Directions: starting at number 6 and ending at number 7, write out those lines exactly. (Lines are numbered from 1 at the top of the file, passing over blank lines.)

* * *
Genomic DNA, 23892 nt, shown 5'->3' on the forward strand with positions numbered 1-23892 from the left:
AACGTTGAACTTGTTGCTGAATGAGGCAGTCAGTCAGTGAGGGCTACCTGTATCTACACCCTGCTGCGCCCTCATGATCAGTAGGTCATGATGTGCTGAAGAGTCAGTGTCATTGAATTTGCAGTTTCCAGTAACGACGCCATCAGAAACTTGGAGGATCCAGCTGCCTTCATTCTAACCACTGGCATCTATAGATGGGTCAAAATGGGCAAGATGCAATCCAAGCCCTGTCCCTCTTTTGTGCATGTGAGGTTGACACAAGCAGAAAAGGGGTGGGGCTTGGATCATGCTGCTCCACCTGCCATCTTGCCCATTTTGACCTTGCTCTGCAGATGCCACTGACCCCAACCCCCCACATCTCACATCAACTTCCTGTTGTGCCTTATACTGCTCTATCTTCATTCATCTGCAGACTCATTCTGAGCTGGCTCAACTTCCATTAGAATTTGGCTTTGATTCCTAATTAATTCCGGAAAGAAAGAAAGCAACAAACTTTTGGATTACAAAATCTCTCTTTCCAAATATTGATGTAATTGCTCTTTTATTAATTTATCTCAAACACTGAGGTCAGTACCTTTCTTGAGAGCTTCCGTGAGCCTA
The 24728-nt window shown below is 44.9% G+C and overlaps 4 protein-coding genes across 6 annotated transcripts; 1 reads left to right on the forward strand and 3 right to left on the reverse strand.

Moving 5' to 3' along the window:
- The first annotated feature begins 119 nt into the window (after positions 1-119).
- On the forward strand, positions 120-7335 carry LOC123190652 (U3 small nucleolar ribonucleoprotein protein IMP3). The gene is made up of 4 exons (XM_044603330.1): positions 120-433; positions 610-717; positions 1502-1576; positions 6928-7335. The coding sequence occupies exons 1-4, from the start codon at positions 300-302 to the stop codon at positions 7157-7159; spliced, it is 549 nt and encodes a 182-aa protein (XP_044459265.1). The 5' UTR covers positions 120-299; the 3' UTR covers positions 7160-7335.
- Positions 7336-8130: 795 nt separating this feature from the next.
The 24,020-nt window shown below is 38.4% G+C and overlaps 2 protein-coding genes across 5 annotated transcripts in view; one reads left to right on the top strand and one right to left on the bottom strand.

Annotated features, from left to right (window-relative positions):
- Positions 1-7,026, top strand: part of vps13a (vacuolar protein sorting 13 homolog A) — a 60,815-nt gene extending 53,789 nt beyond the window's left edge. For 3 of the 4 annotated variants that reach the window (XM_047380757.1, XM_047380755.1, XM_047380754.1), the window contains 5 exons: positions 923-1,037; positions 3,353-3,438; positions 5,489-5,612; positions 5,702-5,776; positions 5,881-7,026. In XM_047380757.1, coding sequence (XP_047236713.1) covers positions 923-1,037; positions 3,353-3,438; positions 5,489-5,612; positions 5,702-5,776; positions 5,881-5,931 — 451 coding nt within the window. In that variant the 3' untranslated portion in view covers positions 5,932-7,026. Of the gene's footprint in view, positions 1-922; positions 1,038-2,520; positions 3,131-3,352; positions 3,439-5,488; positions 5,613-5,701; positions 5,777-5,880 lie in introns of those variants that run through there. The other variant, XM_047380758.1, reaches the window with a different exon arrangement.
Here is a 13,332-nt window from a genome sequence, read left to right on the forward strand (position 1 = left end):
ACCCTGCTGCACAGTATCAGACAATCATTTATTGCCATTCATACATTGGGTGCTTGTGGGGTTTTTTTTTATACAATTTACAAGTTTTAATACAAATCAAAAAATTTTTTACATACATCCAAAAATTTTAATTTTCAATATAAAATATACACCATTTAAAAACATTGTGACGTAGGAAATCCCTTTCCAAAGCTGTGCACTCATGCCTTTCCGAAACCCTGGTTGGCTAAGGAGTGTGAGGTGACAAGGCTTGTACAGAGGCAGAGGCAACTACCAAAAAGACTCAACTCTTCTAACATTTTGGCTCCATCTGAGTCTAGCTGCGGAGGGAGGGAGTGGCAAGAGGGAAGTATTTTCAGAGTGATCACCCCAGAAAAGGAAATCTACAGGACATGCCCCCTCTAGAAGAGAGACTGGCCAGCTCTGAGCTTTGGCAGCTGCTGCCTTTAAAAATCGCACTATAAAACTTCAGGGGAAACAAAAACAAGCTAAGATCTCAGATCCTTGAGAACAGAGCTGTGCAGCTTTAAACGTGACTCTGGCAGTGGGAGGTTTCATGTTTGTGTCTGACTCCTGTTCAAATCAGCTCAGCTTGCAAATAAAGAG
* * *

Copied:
- On the forward strand, positions 120-7335 carry LOC123190652 (U3 small nucleolar ribonucleoprotein protein IMP3). The gene is made up of 4 exons (XM_044603330.1): positions 120-433; positions 610-717; positions 1502-1576; positions 6928-7335. The coding sequence occupies exons 1-4, from the start codon at positions 300-302 to the stop codon at positions 7157-7159; spliced, it is 549 nt and encodes a 182-aa protein (XP_044459265.1). The 5' UTR covers positions 120-299; the 3' UTR covers positions 7160-7335.
- Positions 7336-8130: 795 nt separating this feature from the next.